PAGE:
HIV-Infected Men Who Have Sex with Men: Risky Sex Linked to Early Abuse

First published online:

| DOI: https://doi.org/10.1363/4125609

A history of childhood sexual abuse was common and appeared to be linked to risky behavior during adulthood among a sample of HIV-infected men who have sex with men and who participated in safer-sex seminars in 2005–2006.1 Close to half of the men in the sample reported having been abused as children; most of this group, or about a third of the entire sample, said that the abuse had occurred with some frequency. The frequency of abuse was positively associated with men’s reported number of recent sexual contacts and recent acts of unprotected anal intercourse. Men reporting a history of abuse were more likely than others to be black or Latino.

To be eligible for participation in the seminars, which were conducted in six major cities with high rates of HIV infection, men had to be HIV-positive, be at least 18 years old and say that they had had unprotected anal sex with a man at least once in the previous year. The analyses are based on the 593 participants who completed a self-administered baseline questionnaire and answered the questions about childhood sexual abuse. In bivariate analyses, researchers compared men who reported a history of abuse with those who did not; in multivariate analyses, they explored the relationships between abuse and selected sexual behaviors.

Forty-seven percent of the men said that at least once during childhood or adolescence, an older man or woman had forced them to have unwanted sexual activity; 15% reported that abuse had occurred once or rarely, 17% that it had happened sometimes and 15% that it had occurred often. Some 58% of those who had experienced abuse reported that the perpetrator was a man, 14% had been victimized by a woman and 28% had been abused by both.

In terms of demographic characteristics, men who had been abused and men who had not differed chiefly with regard to race and ethnicity: The proportions who were Latino and black were significantly greater among men with a history of abuse (28% and 47%, respectively) than among those reporting no childhood abuse (18% and 43%); 20% of men reporting abuse were white, compared with 32% of men not reporting abuse. Education also differed by group: Forty-three percent of men who had been abused, but only 34% of others, had no more than a high school education. Age differences were significant but small; employment status and income were comparable in the two groups.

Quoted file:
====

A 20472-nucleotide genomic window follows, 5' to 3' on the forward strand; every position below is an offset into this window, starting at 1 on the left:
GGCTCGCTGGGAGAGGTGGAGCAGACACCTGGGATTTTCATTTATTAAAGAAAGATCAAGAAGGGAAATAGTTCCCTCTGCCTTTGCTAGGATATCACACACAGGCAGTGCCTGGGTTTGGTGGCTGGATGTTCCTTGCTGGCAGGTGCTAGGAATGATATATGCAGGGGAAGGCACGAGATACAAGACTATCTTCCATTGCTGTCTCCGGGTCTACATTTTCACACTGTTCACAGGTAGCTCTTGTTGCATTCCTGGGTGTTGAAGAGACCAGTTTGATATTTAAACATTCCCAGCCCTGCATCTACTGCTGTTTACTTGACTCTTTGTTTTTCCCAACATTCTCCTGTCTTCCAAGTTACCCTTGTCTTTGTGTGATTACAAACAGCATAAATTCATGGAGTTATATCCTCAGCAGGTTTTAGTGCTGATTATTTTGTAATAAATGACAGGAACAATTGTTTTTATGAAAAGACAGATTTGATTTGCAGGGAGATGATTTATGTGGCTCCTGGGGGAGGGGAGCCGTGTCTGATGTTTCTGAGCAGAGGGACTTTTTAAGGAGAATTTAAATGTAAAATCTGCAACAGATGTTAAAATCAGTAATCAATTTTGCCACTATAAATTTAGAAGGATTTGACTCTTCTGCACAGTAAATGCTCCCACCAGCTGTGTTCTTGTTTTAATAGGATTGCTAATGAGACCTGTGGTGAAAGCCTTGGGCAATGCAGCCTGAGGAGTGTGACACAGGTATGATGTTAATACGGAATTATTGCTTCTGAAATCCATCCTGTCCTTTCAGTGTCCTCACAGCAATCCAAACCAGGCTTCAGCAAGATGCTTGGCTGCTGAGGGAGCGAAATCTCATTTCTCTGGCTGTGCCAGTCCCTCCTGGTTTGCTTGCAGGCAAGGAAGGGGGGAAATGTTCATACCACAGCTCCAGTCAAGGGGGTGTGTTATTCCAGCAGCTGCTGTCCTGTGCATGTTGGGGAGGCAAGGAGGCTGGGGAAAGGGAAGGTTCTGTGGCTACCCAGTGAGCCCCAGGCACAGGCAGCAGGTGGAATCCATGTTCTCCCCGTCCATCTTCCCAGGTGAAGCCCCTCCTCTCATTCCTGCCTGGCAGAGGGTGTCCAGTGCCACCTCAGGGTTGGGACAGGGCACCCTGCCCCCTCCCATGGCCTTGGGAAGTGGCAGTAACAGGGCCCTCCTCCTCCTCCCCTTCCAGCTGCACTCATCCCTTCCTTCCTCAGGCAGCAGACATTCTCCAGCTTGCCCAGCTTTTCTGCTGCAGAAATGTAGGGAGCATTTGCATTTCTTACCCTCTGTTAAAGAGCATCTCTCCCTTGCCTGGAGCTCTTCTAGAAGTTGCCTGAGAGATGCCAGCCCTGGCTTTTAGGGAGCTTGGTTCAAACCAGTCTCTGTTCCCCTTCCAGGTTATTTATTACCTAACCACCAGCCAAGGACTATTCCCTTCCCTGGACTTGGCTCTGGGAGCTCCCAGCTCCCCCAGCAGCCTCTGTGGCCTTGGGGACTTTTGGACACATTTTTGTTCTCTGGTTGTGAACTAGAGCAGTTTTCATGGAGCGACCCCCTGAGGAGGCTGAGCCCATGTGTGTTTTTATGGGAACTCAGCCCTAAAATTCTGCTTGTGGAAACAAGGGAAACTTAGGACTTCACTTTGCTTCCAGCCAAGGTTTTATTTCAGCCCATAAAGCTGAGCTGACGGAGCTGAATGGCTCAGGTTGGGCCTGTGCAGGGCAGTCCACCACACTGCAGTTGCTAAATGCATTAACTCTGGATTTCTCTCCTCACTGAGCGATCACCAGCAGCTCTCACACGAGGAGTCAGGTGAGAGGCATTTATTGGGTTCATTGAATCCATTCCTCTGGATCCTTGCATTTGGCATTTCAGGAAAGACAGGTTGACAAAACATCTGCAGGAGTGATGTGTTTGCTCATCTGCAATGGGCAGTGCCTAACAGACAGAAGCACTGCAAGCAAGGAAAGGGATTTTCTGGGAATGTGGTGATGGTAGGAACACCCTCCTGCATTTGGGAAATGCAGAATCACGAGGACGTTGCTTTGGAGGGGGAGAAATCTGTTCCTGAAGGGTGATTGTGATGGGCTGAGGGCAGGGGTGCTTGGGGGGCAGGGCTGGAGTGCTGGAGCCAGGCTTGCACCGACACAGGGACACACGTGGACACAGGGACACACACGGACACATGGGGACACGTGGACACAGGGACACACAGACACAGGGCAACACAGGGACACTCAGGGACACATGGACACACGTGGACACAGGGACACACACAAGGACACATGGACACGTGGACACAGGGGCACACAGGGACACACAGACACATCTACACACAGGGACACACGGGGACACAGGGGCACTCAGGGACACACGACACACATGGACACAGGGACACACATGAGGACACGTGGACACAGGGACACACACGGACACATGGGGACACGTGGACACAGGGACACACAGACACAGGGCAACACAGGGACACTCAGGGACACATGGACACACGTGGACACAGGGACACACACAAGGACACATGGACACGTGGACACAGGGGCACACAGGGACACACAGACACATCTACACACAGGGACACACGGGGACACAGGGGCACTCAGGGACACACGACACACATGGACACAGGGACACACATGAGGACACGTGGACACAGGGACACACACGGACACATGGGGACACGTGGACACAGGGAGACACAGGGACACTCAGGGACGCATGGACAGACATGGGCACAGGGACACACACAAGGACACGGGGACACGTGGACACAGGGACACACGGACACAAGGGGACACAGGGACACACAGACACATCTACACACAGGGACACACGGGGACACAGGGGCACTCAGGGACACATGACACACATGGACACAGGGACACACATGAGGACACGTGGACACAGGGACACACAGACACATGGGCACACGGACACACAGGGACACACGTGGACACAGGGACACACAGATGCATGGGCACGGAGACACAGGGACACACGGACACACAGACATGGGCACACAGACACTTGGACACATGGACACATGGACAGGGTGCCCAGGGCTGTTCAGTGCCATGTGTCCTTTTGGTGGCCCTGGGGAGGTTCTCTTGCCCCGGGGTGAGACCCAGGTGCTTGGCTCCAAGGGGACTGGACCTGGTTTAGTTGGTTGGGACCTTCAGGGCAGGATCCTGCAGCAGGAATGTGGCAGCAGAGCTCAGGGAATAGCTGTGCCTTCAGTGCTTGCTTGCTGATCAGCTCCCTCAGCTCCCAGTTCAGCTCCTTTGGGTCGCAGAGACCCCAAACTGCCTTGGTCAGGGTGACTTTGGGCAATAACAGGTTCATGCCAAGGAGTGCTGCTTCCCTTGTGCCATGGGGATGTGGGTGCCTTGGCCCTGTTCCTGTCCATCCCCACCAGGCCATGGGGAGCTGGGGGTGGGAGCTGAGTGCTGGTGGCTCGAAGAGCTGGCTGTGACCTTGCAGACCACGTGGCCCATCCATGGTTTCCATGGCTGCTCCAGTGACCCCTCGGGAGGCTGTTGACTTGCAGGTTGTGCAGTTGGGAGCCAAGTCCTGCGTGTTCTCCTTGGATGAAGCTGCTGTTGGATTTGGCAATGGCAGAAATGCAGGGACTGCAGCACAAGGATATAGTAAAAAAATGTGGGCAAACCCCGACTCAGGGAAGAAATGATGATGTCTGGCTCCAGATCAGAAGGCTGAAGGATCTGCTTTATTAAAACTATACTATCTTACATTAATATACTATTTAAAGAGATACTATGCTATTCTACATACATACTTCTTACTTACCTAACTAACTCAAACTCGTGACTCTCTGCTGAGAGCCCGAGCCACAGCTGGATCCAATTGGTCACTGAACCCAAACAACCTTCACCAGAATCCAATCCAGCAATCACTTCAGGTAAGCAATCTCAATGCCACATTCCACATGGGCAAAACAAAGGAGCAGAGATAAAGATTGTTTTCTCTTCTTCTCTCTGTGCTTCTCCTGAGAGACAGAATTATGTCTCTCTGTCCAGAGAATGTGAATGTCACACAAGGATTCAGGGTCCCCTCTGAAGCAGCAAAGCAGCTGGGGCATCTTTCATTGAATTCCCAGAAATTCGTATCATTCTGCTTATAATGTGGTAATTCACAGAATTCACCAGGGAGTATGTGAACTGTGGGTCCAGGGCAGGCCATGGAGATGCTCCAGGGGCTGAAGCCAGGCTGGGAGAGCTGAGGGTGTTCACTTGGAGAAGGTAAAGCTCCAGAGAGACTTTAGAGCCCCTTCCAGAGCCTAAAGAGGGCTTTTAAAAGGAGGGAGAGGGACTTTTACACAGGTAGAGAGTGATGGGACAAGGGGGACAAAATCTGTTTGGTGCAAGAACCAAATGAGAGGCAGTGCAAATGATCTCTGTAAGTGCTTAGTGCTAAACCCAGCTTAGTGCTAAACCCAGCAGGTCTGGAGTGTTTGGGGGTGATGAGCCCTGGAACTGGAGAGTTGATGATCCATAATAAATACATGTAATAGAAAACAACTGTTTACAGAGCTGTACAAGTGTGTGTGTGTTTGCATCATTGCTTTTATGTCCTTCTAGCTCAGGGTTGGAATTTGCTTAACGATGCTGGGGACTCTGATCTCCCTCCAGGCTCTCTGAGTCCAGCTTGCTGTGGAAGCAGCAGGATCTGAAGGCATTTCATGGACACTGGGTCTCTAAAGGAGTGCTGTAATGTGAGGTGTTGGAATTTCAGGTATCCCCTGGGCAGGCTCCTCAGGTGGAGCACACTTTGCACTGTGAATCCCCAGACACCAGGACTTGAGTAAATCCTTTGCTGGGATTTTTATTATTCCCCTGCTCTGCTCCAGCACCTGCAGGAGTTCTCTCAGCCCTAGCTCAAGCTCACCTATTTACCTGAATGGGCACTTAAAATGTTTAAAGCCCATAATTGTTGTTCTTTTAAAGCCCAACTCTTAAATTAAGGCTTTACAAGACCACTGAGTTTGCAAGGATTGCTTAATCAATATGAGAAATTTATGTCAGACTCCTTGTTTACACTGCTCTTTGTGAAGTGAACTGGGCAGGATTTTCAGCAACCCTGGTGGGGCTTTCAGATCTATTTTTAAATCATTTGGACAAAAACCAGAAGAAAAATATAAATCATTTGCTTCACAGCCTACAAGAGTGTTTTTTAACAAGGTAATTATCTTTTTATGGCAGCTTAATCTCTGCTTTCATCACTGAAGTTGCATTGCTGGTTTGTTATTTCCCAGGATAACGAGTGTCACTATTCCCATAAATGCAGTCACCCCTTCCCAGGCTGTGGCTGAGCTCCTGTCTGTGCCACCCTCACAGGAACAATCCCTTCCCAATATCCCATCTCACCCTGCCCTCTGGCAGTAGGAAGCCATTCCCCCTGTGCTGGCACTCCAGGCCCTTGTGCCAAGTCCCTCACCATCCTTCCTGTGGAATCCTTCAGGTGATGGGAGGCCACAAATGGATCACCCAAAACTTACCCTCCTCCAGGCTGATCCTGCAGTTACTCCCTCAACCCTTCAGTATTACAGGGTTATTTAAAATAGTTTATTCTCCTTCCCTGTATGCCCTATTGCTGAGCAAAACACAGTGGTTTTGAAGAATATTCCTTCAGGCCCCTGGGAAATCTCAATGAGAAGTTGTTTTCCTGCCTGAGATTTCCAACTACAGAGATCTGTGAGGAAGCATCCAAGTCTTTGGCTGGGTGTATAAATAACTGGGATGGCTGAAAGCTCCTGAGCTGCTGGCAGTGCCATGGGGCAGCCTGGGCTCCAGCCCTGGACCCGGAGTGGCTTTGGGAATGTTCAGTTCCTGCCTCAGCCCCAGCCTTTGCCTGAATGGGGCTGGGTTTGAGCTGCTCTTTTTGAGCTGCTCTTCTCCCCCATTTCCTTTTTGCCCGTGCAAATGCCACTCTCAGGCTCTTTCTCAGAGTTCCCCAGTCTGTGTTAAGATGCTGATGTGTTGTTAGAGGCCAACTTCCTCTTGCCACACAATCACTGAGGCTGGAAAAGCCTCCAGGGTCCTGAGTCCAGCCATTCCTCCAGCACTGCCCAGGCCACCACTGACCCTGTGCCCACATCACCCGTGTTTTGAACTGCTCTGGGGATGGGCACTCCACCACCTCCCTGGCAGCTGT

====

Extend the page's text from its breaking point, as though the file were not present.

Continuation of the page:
The two groups registered sharp differences on measures assessing mental health and substance use. Men reporting abuse were significantly more likely than others to score at the high end of scales measuring compulsive sexual behavior (40% vs. 26%), negative feelings about their homosexuality (41% vs. 25%), and depression and anxiety (39% vs. 24%); they also were more likely than men not reporting abuse to give their level of comfort with sex a low rating (63% vs. 52%). Reports of problems with drugs, either currently or in the past, were more common among men who said they had been abused than among others (41% vs. 28%); the same was true of problems with alcohol (33% vs. 28%). About half of each group reported having used alcohol during anal sex during the last 90 days, but a higher proportion of men reporting abuse than of others said that they had used methamphetamines at least some of the time during anal sex (19% vs. 14%).

Reports of sexual orientation and sexual risk measures also varied by abuse status. The proportion of participants who said that they were gay or they were attracted to men was significantly lower among those who had been abused (77%) than among those who had not (84%). Consistent with those reports, abused men were less likely than others to say that their most recent partners in the past three months were exclusively or mostly men (84% vs. 93%). The two groups were similar in the proportions who said that they had had any intercourse, anal intercourse and unsafe anal intercourse (i.e., unprotected receptive or insertive anal sex with a partner who was HIV-negative or whose HIV status was unknown) during the previous three months. However, the median numbers of total acts of intercourse and total acts of anal intercourse (safe or unsafe) were larger among men reporting childhood abuse (24 and 15, respectively) than among those not reporting this experience (18 and 12). Men in the abuse group had received their HIV diagnosis somewhat longer ago than others (median, 12 vs. 11 years), but rates of STD diagnosis or treatment in the last three months did not differ between the groups.

Multivariate analyses showed a history of childhood abuse to be significantly related to sexual activity and unsafe sexual activity. Men who had been abused reported more sexual contacts in the past three months than others (rate ratio, 1.2 if abuse had occurred once or rarely, 1.3 if it had been occasional and 1.3 if it had been frequent). They also reported more acts of anal intercourse (1.2 for onetime or infrequent abuse, 1.4 for frequent abuse) and of unsafe anal intercourse (2.0 for occasional and 1.5 for frequent abuse).

While acknowledging that their sample is limited geographically and by participants’ risk profiles, the researchers nonetheless conclude that their findings "provide compelling evidence for an association of childhood sexual abuse with frequencies of sexual behavior." They advocate for "community-level programs aimed at reducing rates of childhood sexual abuse or mitigating the long-term effects of abuse in [men who have sex with men]," and they particularly point to the need for heightened awareness of childhood sexual abuse in minority communities.—D. Hollander


1. Welles SL et al., History of childhood sexual abuse and unsafe anal intercourse in a 6-city study of HIV-positive men who have sex with men, American Journal of Public Health, 2009, 99(6):1079–1086.